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Geisinger becomes the first member of Risant Health

This delicious diet can reduce your risk of chronic disease, while helping you live longer.

When you think of the Mediterranean diet, do the flavors of Italian and Greek cuisine come to mind? While the true Mediterranean diet is based on the coastal region’s traditional fruits, vegetables, seafood, beans, nuts and olive oil — perhaps with a glass of red wine thrown in — this healthy dietary plan centers around a style of eating, rather than a specific cuisine.

“The Mediterranean diet is a pattern of eating that encompasses nine food groups to promote healthy outcomes,” says Amy Pinkham, RDN, a registered dietitian at Geisinger. “It’s not about a regimented diet plan or calorie-constricted diet. Instead, you choose the ingredients in these food groups and you can eat any cuisine you desire, so it’s much more sustainable.”

What is the Mediterranean diet?

The Mediterranean diet emphasizes a variety of nutrient-dense ingredients that come from fruits, vegetables and whole grains, paired with lean proteins. Followers limit processed foods that are high in sugar, refined carbohydrates and unhealthy fats (think chips, cookies, cake, white bread and white rice).

The nine food groups of the Mediterranean diet are:

  • Vegetables. Aim for two to three cups daily.
  • Legumes, such as peanuts, lentils, peas and soybeans. Two cups a week are recommended.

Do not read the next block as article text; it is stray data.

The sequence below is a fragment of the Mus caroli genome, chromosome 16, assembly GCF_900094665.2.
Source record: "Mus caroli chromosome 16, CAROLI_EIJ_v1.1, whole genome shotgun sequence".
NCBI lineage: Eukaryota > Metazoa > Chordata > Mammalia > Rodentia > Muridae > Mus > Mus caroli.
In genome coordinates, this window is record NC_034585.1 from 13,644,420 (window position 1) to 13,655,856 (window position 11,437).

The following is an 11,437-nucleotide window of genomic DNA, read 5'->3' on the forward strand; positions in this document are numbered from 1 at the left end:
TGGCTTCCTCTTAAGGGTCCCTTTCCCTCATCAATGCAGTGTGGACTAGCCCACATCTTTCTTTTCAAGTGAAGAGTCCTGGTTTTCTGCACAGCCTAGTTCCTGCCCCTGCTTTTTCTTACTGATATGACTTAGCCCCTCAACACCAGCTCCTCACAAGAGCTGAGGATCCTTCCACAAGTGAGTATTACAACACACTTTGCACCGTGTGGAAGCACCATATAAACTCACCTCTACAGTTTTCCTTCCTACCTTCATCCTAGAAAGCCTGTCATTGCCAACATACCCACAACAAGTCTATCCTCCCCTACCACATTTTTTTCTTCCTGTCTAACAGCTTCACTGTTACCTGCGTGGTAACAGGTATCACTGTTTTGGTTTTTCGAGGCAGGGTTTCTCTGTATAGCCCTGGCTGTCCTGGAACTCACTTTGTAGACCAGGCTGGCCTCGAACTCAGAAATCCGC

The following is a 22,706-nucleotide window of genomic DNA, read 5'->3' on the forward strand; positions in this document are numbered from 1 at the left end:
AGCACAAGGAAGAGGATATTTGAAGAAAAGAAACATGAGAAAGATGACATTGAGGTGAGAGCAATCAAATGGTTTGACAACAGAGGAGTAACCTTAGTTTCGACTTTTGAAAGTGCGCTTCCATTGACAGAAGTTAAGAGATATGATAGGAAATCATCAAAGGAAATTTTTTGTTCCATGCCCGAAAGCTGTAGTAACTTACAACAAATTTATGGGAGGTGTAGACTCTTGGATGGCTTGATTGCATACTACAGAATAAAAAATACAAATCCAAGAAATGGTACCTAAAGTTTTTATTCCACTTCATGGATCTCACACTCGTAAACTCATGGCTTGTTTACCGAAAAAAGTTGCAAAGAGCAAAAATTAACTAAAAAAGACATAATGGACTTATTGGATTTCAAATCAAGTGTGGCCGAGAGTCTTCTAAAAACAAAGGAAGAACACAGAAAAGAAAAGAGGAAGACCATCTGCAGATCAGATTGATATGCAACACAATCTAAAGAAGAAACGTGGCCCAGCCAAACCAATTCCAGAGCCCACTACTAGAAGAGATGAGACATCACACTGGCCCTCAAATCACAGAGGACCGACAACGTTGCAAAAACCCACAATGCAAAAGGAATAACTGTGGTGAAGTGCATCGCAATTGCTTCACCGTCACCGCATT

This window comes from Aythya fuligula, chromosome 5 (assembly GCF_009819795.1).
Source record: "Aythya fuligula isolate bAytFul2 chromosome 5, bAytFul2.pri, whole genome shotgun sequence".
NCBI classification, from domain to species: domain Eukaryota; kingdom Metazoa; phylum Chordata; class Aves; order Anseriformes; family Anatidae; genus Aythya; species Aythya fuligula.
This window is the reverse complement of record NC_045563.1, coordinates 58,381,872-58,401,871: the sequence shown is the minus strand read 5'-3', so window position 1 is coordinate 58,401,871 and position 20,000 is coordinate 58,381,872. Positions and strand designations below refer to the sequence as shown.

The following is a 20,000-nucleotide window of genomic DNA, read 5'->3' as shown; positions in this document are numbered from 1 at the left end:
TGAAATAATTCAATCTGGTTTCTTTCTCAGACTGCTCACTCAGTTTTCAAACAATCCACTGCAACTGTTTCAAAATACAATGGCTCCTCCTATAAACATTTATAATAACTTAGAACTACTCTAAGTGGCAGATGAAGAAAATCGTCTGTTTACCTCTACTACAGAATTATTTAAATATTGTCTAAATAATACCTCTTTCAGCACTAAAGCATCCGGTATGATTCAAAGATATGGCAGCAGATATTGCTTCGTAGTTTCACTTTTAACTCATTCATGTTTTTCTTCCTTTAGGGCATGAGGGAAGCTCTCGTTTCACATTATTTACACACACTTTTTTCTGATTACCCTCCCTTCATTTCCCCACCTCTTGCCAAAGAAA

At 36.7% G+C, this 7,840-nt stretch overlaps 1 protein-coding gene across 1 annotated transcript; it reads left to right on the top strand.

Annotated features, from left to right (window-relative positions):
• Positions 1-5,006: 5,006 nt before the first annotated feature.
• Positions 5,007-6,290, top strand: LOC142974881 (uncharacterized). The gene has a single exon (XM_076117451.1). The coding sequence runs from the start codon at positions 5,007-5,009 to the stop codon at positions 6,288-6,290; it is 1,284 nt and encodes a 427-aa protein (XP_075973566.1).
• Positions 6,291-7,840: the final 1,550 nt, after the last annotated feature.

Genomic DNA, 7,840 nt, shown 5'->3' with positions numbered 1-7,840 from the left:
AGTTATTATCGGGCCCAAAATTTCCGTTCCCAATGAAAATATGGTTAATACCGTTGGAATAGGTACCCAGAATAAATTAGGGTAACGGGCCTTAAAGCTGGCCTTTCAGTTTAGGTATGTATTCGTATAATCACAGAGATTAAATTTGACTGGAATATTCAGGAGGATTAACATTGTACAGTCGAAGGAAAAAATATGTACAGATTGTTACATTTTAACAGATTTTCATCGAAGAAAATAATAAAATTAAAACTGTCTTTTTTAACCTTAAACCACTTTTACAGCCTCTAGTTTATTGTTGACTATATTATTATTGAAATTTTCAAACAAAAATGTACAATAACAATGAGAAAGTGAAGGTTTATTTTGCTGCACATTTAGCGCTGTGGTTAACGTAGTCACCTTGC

• Fruits and nuts. Aim for up to two cups of fruit and one-quarter cup of nuts daily.
  • Whole grains, such as whole grain bread, pasta and cereal. About one-and-a-half cups daily are recommended.
  • Fish and seafood, eaten two to three times a week.
  • Healthy oils and fats, primarily olive oil. Replace animal fats with plant-based fats.
  • Low-fat dairy. Cut back on high-fat dairy, such as whole milk, butter and cheese, and limit it to less than one cup per day.
  • Lean meats. Limit high-fat meat and keep portion size around three to four ounces.
  • Alcohol. Limit alcohol to two glasses or less for men and one glass or less for women per day.

Benefits of the Mediterranean diet

Deliciousness aside, research consistently shows the Mediterranean style of eating offers a vast array of health benefits that can reduce your risk of chronic disease, while prolonging your life.

“One of the beauties of this way of eating is it works for everybody,” says Pinkham. “If there’s someone in your household with diabetes and another with heart disease, you might not have to make two separate meals. This diet includes a variety of nutrients and, for the most part, works for the whole family to maintain health.”

Reduced risk of heart disease and stroke

Several studies point to people, especially women, who follow the Mediterranean diet closely are associated with a lower risk of heart disease and stroke.

The Mediterranean diet limits saturated fats (butter and high-fat meats) and trans fats (prepackaged foods, margarines and fried fast foods), while encouraging more heart-healthy fats found in salmon, avocado, olive oil, nuts and seeds.

Healthy fats are rich in omega-3 fatty acids that can reduce inflammation and triglycerides that increase cholesterol. In contrast, a diet high in saturated and trans fats increases cholesterol, which causes plaque buildup in your arteries, and puts you at a higher risk for heart attack and stroke.

What’s more, the diet prioritizes herbs and spices over sodium, which can raise your blood pressure and increase your risk for heart attack or stroke.

Decreased risk of Type 2 diabetes